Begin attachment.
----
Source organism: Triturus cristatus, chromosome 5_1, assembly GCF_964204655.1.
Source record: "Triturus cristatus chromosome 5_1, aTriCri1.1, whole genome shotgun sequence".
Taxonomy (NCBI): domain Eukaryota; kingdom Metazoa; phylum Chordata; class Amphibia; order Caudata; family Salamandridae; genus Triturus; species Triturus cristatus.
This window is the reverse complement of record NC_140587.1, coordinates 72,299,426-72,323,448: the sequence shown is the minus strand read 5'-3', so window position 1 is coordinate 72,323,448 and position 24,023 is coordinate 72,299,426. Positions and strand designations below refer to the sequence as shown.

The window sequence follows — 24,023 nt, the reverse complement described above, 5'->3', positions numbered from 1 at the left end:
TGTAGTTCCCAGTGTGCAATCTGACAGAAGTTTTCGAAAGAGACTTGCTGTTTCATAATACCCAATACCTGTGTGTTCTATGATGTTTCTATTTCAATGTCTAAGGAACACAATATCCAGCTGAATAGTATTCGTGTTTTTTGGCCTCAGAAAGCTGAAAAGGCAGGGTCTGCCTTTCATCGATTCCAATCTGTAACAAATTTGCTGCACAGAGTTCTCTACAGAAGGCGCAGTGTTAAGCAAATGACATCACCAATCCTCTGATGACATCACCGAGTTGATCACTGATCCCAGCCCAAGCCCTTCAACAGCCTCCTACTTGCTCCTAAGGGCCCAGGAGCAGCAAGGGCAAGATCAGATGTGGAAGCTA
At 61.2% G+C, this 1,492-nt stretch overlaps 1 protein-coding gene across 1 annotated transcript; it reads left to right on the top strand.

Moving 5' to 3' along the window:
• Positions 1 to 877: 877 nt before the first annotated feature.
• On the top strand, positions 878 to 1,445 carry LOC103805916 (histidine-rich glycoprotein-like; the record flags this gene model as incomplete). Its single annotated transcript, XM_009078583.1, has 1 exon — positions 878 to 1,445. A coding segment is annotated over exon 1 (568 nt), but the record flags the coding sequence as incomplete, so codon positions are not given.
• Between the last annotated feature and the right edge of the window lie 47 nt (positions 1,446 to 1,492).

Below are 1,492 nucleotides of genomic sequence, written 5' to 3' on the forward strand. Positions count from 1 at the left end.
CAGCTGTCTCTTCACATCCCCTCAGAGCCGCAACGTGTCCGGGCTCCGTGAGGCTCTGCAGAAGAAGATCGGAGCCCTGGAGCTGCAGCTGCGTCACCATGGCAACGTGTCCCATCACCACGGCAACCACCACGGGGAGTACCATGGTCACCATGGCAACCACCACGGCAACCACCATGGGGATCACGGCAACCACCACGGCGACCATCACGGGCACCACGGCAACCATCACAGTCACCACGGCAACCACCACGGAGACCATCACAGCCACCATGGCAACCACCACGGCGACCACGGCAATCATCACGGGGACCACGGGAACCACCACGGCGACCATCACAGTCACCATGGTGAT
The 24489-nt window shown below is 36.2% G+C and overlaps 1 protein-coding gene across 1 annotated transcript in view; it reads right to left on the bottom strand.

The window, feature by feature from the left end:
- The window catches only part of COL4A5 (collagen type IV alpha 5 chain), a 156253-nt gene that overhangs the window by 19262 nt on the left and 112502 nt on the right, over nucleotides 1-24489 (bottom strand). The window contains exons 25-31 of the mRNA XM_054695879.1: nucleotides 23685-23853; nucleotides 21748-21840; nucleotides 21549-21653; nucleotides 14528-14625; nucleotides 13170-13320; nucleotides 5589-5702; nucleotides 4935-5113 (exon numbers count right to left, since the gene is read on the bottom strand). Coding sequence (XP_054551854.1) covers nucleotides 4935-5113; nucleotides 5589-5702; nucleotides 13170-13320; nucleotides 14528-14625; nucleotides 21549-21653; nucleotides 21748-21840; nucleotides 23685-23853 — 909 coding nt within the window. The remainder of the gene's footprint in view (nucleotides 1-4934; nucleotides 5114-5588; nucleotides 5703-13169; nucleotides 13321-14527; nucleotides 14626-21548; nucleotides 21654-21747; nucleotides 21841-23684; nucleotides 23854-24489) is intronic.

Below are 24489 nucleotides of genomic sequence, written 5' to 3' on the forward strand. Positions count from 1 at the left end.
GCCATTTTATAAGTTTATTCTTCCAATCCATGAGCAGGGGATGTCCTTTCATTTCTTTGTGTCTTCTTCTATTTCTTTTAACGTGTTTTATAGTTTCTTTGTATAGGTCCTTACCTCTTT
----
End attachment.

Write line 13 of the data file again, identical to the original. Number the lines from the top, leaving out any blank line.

CAGCTGTCTCTTCACATCCCCTCAGAGCCGCAACGTGTCCGGGCTCCGTGAGGCTCTGCAGAAGAAGATCGGAGCCCTGGAGCTGCAGCTGCGTCACCATGGCAACGTGTCCCATCACCACGGCAACCACCACGGGGAGTACCATGGTCACCATGGCAACCACCACGGCAACCACCATGGGGATCACGGCAACCACCACGGCGACCATCACGGGCACCACGGCAACCATCACAGTCACCACGGCAACCACCACGGAGACCATCACAGCCACCATGGCAACCACCACGGCGACCACGGCAATCATCACGGGGACCACGGGAACCACCACGGCGACCATCACAGTCACCATGGTGAT